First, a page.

Some college
College graduate
Employment Characteristics
Unknown (n?3)
Results of the employment calculations revealed that the
Preinjury work status (%)
average hourly wage for individuals in the current sample was
Full-time employment
$5.25 (range $3.35–$11.99/h). Individuals worked anywhere
Part-time employment
from 8 to 44 hours a week, with an average of 30 hours a week.
Student working
The average length of employment for the sample was 42.58
Student not working
months (range,
Unemployed not student
?1–141mo). Key employment outcomes are
described in table 2. Over a 14-year period, the average length
Unknown (n?3)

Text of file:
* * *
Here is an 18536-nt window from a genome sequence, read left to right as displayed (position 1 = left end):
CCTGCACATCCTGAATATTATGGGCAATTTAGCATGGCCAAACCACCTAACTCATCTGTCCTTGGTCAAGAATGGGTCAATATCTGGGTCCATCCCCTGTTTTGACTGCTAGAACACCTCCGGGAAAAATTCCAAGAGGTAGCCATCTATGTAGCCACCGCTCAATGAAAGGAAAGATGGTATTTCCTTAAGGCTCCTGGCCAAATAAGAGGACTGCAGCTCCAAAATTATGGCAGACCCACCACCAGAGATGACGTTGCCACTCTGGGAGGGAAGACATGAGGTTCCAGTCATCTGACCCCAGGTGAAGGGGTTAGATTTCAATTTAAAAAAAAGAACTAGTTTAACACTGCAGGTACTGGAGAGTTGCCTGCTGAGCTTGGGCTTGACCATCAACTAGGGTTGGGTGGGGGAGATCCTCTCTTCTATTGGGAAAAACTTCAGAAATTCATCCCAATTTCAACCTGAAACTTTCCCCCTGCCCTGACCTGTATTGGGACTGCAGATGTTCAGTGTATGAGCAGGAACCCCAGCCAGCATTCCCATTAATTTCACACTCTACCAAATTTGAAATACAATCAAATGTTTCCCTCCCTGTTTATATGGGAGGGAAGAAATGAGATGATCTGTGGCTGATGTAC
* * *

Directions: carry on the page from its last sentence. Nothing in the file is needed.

of employment was 42.58 months. Average monthly earnings
Abbreviation: SD, standard deviation.
were $633.63, which is substantially higher than the reported
Arch Phys Med Rehabil Vol 84, February 2003

Table 4: Costs of Supported Employment Services
Program Costs
Mean per person program costs ($)
Mean monthly program costs (per person) ($)
Cumulative program costs ($)
group comparisons. Average earnings and supported employ-
ment costs for individuals who were employed for 0 to 24
months (brief employment group) were compared with average
costs and earnings of individuals who were employed for 25
months or more (extended employment group). Results of the
computations revealed similar earnings levels between groups,
Fig 1. Employment retention over time.
with individuals in the brief employment group earning an
average of $659.93 per month, and individuals in the extended
earnings for other supported employment groups, and consid-